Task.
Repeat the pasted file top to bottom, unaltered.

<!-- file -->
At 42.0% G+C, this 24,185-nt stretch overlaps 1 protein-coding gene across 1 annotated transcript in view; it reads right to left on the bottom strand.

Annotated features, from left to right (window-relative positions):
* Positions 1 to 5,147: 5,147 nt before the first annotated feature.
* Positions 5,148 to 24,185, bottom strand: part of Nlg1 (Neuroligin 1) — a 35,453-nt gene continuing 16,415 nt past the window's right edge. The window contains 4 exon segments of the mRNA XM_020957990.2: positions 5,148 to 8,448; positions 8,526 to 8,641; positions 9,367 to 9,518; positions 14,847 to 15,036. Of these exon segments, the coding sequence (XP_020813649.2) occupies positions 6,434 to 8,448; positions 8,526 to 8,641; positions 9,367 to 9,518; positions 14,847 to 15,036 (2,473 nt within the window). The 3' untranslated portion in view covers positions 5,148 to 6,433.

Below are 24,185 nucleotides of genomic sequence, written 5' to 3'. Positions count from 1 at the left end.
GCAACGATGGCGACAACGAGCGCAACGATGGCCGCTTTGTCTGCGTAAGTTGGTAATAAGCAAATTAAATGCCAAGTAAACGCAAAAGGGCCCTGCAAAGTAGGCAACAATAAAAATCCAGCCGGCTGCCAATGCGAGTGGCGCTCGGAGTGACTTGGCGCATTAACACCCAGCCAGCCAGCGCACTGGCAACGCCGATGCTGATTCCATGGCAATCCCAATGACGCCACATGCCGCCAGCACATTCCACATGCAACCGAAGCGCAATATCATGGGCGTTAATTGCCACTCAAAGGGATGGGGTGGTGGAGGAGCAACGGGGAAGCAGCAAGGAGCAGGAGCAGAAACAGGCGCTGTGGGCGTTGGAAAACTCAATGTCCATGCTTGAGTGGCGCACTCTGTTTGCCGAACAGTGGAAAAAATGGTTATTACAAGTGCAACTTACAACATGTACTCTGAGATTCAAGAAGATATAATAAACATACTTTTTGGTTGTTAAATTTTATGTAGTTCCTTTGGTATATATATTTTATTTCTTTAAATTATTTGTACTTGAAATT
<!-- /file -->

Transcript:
At 42.0% G+C, this 24,185-nt stretch overlaps 1 protein-coding gene across 1 annotated transcript in view; it reads right to left on the bottom strand.

Annotated features, from left to right (window-relative positions):
* Positions 1 to 5,147: 5,147 nt before the first annotated feature.
* Positions 5,148 to 24,185, bottom strand: part of Nlg1 (Neuroligin 1) — a 35,453-nt gene continuing 16,415 nt past the window's right edge. The window contains 4 exon segments of the mRNA XM_020957990.2: positions 5,148 to 8,448; positions 8,526 to 8,641; positions 9,367 to 9,518; positions 14,847 to 15,036. Of these exon segments, the coding sequence (XP_020813649.2) occupies positions 6,434 to 8,448; positions 8,526 to 8,641; positions 9,367 to 9,518; positions 14,847 to 15,036 (2,473 nt within the window). The 3' untranslated portion in view covers positions 5,148 to 6,433.

Below are 24,185 nucleotides of genomic sequence, written 5' to 3'. Positions count from 1 at the left end.
GCAACGATGGCGACAACGAGCGCAACGATGGCCGCTTTGTCTGCGTAAGTTGGTAATAAGCAAATTAAATGCCAAGTAAACGCAAAAGGGCCCTGCAAAGTAGGCAACAATAAAAATCCAGCCGGCTGCCAATGCGAGTGGCGCTCGGAGTGACTTGGCGCATTAACACCCAGCCAGCCAGCGCACTGGCAACGCCGATGCTGATTCCATGGCAATCCCAATGACGCCACATGCCGCCAGCACATTCCACATGCAACCGAAGCGCAATATCATGGGCGTTAATTGCCACTCAAAGGGATGGGGTGGTGGAGGAGCAACGGGGAAGCAGCAAGGAGCAGGAGCAGAAACAGGCGCTGTGGGCGTTGGAAAACTCAATGTCCATGCTTGAGTGGCGCACTCTGTTTGCCGAACAGTGGAAAAAATGGTTATTACAAGTGCAACTTACAACATGTACTCTGAGATTCAAGAAGATATAATAAACATACTTTTTGGTTGTTAAATTTTATGTAGTTCCTTTGGTATATATATTTTATTTCTTTAAATTATTTGTACTTGAAATT